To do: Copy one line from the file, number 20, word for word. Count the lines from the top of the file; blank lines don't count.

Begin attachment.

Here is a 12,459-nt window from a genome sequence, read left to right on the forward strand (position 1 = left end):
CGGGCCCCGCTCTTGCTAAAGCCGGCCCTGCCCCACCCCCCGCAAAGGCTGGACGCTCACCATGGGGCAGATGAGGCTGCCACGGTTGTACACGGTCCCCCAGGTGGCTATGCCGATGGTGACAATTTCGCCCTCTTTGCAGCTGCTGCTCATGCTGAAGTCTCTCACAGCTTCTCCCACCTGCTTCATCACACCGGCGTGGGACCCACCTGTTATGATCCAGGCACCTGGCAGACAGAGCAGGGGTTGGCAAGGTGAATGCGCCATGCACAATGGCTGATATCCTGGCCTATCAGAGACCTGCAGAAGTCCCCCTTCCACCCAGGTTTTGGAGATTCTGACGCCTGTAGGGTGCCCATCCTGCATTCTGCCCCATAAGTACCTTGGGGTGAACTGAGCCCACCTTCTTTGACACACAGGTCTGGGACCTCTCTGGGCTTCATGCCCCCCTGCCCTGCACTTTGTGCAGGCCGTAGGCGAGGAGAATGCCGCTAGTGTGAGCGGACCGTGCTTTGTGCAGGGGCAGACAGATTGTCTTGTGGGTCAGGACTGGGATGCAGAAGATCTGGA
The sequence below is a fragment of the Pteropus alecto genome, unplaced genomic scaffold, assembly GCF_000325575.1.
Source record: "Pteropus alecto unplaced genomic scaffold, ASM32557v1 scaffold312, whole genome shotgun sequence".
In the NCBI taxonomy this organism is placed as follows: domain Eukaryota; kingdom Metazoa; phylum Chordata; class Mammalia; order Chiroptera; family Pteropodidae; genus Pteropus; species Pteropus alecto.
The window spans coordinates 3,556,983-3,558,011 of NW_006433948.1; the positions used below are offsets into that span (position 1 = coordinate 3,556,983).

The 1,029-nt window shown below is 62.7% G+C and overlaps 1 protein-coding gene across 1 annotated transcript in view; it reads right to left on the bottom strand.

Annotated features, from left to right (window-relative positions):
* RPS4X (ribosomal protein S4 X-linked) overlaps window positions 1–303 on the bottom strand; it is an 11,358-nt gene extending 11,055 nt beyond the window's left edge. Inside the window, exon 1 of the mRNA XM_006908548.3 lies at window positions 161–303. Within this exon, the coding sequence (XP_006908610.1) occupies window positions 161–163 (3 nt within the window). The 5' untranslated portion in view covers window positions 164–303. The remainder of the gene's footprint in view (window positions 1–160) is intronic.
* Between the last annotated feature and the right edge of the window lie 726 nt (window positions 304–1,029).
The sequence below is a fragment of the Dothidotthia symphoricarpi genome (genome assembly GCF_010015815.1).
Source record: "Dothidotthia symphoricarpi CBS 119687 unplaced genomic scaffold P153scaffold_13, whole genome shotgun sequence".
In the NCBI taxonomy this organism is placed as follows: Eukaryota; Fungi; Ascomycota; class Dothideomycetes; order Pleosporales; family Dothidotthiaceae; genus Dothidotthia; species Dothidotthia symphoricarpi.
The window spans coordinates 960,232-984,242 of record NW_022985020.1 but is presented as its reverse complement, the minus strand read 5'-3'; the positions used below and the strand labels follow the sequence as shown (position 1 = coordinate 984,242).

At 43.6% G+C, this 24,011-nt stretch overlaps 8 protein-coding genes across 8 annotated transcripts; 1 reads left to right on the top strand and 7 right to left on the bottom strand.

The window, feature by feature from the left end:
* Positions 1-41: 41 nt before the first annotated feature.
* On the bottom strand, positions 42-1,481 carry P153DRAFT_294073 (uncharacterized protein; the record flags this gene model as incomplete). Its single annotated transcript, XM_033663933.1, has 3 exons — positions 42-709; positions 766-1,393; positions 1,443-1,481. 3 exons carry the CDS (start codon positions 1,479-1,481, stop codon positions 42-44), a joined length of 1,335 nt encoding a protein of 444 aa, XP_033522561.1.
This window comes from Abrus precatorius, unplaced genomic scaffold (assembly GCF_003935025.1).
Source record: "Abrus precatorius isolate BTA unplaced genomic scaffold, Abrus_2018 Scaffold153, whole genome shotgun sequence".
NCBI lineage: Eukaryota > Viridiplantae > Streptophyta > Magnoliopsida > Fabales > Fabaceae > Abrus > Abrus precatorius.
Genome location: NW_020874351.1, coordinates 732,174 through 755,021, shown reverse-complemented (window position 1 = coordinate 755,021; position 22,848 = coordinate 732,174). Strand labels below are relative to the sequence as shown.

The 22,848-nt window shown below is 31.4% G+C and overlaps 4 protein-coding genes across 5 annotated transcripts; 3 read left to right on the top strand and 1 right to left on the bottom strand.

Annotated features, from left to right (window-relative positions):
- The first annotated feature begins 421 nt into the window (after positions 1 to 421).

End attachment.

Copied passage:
Source record: "Abrus precatorius isolate BTA unplaced genomic scaffold, Abrus_2018 Scaffold153, whole genome shotgun sequence".